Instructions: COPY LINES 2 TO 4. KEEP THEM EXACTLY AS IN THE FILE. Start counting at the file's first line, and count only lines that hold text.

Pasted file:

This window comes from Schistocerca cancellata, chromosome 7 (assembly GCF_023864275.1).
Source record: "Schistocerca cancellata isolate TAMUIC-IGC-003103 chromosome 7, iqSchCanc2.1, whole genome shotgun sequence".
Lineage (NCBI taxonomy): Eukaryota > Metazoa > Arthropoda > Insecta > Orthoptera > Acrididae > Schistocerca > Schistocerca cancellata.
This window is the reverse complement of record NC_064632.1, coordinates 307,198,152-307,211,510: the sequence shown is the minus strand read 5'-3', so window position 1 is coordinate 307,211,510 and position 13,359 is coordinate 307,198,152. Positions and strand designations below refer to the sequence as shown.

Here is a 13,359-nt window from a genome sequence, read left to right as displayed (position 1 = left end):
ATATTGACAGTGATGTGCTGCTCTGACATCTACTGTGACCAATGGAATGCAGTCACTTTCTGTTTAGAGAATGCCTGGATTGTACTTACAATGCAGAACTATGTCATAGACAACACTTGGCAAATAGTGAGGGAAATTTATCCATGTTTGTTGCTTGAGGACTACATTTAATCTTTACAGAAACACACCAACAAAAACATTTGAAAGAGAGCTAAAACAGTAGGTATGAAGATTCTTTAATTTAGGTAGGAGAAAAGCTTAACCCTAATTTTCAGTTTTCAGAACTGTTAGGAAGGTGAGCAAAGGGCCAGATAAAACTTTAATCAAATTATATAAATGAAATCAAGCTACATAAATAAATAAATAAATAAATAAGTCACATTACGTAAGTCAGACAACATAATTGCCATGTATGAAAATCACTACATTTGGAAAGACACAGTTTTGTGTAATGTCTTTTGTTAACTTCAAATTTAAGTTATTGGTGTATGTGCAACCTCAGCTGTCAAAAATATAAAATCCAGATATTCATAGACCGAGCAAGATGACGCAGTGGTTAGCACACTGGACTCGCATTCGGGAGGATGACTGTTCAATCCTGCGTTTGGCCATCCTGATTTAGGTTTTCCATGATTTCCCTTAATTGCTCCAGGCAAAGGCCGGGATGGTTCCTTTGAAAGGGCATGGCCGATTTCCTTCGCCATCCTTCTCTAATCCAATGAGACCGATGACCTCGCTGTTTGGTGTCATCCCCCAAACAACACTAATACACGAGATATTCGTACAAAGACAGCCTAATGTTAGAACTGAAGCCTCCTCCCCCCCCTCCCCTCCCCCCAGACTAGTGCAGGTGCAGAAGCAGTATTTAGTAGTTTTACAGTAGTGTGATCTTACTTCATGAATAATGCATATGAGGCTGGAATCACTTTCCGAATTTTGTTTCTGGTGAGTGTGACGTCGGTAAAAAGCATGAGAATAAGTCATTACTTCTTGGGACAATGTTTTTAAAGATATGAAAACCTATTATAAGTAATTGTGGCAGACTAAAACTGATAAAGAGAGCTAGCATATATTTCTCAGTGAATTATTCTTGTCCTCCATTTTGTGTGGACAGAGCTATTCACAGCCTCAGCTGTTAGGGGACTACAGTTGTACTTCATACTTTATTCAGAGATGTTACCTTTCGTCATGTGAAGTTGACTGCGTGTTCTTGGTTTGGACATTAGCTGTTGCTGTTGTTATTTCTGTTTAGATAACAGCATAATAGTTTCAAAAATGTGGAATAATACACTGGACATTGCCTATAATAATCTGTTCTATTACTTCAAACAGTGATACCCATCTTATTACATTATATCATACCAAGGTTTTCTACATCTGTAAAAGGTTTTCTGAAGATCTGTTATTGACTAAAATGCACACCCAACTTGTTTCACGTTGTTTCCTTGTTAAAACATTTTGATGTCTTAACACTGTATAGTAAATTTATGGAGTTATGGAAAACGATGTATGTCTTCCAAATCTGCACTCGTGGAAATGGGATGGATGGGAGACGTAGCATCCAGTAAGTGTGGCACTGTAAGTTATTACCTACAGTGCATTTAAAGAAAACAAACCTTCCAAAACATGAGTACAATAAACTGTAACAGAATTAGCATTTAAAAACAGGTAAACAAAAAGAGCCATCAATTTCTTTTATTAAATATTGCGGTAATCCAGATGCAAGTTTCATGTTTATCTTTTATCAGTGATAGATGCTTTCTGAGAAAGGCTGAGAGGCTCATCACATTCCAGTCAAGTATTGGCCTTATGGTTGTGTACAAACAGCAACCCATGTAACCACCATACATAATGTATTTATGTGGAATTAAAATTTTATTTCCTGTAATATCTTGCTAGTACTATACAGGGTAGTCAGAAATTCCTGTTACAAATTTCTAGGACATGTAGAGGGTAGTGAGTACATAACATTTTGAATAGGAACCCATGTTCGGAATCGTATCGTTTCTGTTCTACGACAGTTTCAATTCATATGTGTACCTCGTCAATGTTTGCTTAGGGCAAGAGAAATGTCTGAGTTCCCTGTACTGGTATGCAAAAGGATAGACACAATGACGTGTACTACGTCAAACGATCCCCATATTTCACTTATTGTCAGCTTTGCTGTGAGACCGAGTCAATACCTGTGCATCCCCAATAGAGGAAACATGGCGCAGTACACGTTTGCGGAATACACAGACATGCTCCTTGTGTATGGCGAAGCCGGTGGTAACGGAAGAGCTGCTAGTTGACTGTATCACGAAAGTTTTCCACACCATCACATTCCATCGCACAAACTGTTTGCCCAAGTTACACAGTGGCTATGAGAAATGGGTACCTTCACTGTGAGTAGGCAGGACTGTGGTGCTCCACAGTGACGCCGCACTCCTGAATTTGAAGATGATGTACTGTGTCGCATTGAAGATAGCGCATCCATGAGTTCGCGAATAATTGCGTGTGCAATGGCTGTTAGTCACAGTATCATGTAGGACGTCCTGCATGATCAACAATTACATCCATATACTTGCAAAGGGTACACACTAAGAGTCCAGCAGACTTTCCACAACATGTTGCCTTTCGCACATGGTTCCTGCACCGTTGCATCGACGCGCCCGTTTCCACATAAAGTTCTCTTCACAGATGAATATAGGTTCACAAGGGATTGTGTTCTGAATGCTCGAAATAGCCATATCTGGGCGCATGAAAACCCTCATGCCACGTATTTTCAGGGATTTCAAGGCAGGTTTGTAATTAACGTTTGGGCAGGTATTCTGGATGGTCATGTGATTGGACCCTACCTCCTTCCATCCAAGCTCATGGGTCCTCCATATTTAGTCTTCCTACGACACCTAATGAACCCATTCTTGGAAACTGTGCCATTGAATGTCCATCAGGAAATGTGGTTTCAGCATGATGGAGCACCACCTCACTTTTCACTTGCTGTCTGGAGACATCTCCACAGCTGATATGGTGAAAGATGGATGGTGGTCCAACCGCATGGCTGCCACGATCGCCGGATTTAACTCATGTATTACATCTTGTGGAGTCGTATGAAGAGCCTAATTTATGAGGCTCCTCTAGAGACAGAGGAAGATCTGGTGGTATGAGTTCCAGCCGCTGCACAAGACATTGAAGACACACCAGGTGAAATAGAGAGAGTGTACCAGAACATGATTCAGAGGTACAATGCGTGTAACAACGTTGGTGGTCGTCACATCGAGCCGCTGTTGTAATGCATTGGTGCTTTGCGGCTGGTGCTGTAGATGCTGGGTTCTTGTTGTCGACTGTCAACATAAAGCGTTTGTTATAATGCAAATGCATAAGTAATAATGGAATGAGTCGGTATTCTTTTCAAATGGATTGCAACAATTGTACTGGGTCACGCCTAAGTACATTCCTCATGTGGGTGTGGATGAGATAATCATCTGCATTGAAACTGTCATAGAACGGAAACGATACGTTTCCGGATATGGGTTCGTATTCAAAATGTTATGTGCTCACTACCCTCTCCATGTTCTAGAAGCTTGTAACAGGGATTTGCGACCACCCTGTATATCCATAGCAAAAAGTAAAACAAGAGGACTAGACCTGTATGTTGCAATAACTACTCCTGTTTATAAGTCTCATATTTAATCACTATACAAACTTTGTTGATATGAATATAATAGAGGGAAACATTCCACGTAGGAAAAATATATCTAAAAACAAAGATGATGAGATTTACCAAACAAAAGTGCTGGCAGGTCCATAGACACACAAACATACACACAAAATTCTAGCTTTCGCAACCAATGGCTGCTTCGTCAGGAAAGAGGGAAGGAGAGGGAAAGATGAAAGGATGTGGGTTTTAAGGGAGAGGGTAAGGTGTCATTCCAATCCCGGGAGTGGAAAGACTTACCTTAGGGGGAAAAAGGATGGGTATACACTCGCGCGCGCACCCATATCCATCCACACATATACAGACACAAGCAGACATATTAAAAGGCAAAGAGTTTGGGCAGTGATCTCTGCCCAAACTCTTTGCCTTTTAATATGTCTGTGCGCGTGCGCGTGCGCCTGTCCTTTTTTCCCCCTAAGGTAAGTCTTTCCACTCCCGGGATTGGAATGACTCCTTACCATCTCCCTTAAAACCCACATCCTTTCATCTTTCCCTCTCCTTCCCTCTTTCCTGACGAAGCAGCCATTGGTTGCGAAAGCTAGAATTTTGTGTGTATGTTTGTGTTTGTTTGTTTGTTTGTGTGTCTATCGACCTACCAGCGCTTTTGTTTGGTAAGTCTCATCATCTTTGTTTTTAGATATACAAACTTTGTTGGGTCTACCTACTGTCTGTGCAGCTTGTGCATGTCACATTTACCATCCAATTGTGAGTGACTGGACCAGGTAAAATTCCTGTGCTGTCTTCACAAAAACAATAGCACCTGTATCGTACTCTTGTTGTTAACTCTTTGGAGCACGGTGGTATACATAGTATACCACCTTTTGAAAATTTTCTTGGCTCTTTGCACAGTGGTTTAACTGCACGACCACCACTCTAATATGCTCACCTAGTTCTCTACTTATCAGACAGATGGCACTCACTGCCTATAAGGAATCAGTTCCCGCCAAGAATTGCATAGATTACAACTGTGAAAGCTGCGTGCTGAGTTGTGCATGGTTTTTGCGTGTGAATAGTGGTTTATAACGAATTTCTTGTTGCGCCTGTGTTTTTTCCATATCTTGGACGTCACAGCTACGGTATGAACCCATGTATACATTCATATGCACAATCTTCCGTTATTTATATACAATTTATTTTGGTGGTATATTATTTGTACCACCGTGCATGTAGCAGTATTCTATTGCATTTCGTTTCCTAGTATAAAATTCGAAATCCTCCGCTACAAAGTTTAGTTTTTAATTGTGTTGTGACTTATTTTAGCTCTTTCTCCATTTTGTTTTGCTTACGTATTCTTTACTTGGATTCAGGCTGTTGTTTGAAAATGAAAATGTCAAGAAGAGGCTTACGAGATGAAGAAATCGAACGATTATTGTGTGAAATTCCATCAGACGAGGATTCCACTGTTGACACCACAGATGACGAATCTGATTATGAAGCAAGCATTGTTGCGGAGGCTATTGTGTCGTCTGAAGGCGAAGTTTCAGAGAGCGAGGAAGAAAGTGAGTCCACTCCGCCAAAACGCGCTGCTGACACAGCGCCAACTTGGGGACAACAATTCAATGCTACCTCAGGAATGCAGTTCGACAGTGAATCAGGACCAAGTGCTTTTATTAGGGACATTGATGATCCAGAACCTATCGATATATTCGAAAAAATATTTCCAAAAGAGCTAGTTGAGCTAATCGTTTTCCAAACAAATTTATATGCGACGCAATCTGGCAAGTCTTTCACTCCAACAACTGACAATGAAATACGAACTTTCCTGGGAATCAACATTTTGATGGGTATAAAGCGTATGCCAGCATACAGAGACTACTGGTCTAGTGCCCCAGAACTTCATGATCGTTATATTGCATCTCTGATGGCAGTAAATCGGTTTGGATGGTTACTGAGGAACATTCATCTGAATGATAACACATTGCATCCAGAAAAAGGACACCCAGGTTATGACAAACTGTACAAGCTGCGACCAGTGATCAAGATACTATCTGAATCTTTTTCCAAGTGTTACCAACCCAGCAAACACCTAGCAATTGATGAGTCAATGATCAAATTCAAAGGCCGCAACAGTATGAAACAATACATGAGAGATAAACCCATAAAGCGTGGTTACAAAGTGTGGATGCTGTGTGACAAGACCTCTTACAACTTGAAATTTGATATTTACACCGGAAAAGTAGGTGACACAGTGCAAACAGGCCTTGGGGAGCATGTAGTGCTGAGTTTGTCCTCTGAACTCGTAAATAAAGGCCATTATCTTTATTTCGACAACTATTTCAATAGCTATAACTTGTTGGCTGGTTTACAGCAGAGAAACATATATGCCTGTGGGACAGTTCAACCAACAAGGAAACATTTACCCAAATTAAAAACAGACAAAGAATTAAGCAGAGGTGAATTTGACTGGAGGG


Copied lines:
Source record: "Schistocerca cancellata isolate TAMUIC-IGC-003103 chromosome 7, iqSchCanc2.1, whole genome shotgun sequence".
Lineage (NCBI taxonomy): Eukaryota > Metazoa > Arthropoda > Insecta > Orthoptera > Acrididae > Schistocerca > Schistocerca cancellata.
This window is the reverse complement of record NC_064632.1, coordinates 307,198,152-307,211,510: the sequence shown is the minus strand read 5'-3', so window position 1 is coordinate 307,211,510 and position 13,359 is coordinate 307,198,152. Positions and strand designations below refer to the sequence as shown.